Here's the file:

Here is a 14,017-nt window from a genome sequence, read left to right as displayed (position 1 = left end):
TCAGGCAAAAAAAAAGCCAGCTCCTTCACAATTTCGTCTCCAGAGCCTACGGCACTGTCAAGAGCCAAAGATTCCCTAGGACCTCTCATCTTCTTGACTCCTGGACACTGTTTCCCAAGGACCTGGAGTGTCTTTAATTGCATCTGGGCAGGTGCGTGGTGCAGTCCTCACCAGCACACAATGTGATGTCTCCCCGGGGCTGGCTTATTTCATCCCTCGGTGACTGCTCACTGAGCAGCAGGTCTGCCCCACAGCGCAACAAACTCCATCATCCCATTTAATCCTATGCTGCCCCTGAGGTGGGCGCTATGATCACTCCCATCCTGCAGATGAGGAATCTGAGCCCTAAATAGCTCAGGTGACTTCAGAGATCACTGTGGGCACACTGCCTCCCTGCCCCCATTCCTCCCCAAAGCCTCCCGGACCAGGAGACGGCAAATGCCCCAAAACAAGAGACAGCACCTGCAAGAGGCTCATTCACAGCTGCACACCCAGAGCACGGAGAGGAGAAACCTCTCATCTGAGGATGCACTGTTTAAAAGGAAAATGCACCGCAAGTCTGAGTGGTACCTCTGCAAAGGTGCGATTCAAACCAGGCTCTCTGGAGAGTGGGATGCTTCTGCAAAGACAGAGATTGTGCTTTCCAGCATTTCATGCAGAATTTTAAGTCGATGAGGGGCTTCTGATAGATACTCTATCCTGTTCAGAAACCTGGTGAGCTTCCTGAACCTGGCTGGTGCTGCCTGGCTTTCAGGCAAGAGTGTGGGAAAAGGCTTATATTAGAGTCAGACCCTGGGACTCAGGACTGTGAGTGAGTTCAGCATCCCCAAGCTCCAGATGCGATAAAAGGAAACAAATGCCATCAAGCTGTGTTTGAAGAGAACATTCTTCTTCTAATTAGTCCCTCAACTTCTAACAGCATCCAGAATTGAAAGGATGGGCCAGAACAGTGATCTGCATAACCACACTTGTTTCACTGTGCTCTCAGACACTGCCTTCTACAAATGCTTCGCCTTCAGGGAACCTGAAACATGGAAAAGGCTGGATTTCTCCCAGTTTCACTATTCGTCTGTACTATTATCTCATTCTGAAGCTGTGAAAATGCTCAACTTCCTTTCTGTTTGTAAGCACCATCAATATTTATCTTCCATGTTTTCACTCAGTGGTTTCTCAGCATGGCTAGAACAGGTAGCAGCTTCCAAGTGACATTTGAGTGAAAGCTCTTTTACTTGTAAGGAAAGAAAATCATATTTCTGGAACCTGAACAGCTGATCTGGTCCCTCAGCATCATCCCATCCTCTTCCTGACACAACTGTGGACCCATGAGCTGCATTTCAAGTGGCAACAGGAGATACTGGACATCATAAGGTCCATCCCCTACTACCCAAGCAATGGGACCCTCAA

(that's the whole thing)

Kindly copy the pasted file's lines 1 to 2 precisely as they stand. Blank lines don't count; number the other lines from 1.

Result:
Here is a 14,017-nt window from a genome sequence, read left to right as displayed (position 1 = left end):
TCAGGCAAAAAAAAAGCCAGCTCCTTCACAATTTCGTCTCCAGAGCCTACGGCACTGTCAAGAGCCAAAGATTCCCTAGGACCTCTCATCTTCTTGACTCCTGGACACTGTTTCCCAAGGACCTGGAGTGTCTTTAATTGCATCTGGGCAGGTGCGTGGTGCAGTCCTCACCAGCACACAATGTGATGTCTCCCCGGGGCTGGCTTATTTCATCCCTCGGTGACTGCTCACTGAGCAGCAGGTCTGCCCCACAGCGCAACAAACTCCATCATCCCATTTAATCCTATGCTGCCCCTGAGGTGGGCGCTATGATCACTCCCATCCTGCAGATGAGGAATCTGAGCCCTAAATAGCTCAGGTGACTTCAGAGATCACTGTGGGCACACTGCCTCCCTGCCCCCATTCCTCCCCAAAGCCTCCCGGACCAGGAGACGGCAAATGCCCCAAAACAAGAGACAGCACCTGCAAGAGGCTCATTCACAGCTGCACACCCAGAGCACGGAGAGGAGAAACCTCTCATCTGAGGATGCACTGTTTAAAAGGAAAATGCACCGCAAGTCTGAGTGGTACCTCTGCAAAGGTGCGATTCAAACCAGGCTCTCTGGAGAGTGGGATGCTTCTGCAAAGACAGAGATTGTGCTTTCCAGCATTTCATGCAGAATTTTAAGTCGATGAGGGGCTTCTGATAGATACTCTATCCTGTTCAGAAACCTGGTGAGCTTCCTGAACCTGGCTGGTGCTGCCTGGCTTTCAGGCAAGAGTGTGGGAAAAGGCTTATATTAGAGTCAGACCCTGGGACTCAGGACTGTGAGTGAGTTCAGCATCCCCAAGCTCCAGATGCGATAAAAGGAAACAAATGCCATCAAGCTGTGTTTGAAGAGAACATTCTTCTTCTAATTAGTCCCTCAACTTCTAACAGCATCCAGAATTGAAAGGATGGGCCAGAACAGTGATCTGCATAACCACACTTGTTTCACTGTGCTCTCAGACACTGCCTTCTACAAATGCTTCGCCTTCAGGGAACCTGAAACATGGAAAAGGCTGGATTTCTCCCAGTTTCACTATTCGTCTGTACTATTATCTCATTCTGAAGCTGTGAAAATGCTCAACTTCCTTTCTGTTTGTAAGCACCATCAATATTTATCTTCCATGTTTTCACTCAGTGGTTTCTCAGCATGGCTAGAACAGGTAGCAGCTTCCAAGTGACATTTGAGTGAAAGCTCTTTTACTTGTAAGGAAAGAAAATCATATTTCTGGAACCTGAACAGCTGATCTGGTCCCTCAGCATCATCCCATCCTCTTCCTGACACAACTGTGGACCCATGAGCTGCATTTCAAGTGGCAACAGGAGATACTGGACATCATAAGGTCCATCCCCTACTACCCAAGCAATGGGACCCTCAA